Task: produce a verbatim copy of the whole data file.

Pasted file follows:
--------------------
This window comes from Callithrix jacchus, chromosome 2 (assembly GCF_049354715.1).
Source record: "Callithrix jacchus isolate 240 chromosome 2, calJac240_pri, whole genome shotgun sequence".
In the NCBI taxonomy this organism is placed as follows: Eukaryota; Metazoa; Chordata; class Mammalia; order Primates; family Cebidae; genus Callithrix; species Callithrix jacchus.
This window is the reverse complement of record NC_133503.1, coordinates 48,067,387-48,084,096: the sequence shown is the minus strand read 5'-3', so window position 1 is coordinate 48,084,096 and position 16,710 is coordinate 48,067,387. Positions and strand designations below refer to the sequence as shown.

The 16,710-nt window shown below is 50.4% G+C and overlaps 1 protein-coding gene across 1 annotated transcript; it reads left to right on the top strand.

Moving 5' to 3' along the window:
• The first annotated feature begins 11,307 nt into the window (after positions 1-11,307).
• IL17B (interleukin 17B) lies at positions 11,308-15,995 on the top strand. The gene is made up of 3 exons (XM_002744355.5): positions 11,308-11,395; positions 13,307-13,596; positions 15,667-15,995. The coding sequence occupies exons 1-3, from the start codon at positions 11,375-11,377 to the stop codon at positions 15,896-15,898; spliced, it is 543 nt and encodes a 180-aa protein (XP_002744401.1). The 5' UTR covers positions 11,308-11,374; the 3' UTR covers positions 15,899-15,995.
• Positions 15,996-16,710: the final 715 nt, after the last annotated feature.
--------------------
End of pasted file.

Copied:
This window comes from Callithrix jacchus, chromosome 2 (assembly GCF_049354715.1).
Source record: "Callithrix jacchus isolate 240 chromosome 2, calJac240_pri, whole genome shotgun sequence".
In the NCBI taxonomy this organism is placed as follows: Eukaryota; Metazoa; Chordata; class Mammalia; order Primates; family Cebidae; genus Callithrix; species Callithrix jacchus.
This window is the reverse complement of record NC_133503.1, coordinates 48,067,387-48,084,096: the sequence shown is the minus strand read 5'-3', so window position 1 is coordinate 48,084,096 and position 16,710 is coordinate 48,067,387. Positions and strand designations below refer to the sequence as shown.

The 16,710-nt window shown below is 50.4% G+C and overlaps 1 protein-coding gene across 1 annotated transcript; it reads left to right on the top strand.

Moving 5' to 3' along the window:
• The first annotated feature begins 11,307 nt into the window (after positions 1-11,307).
• IL17B (interleukin 17B) lies at positions 11,308-15,995 on the top strand. The gene is made up of 3 exons (XM_002744355.5): positions 11,308-11,395; positions 13,307-13,596; positions 15,667-15,995. The coding sequence occupies exons 1-3, from the start codon at positions 11,375-11,377 to the stop codon at positions 15,896-15,898; spliced, it is 543 nt and encodes a 180-aa protein (XP_002744401.1). The 5' UTR covers positions 11,308-11,374; the 3' UTR covers positions 15,899-15,995.
• Positions 15,996-16,710: the final 715 nt, after the last annotated feature.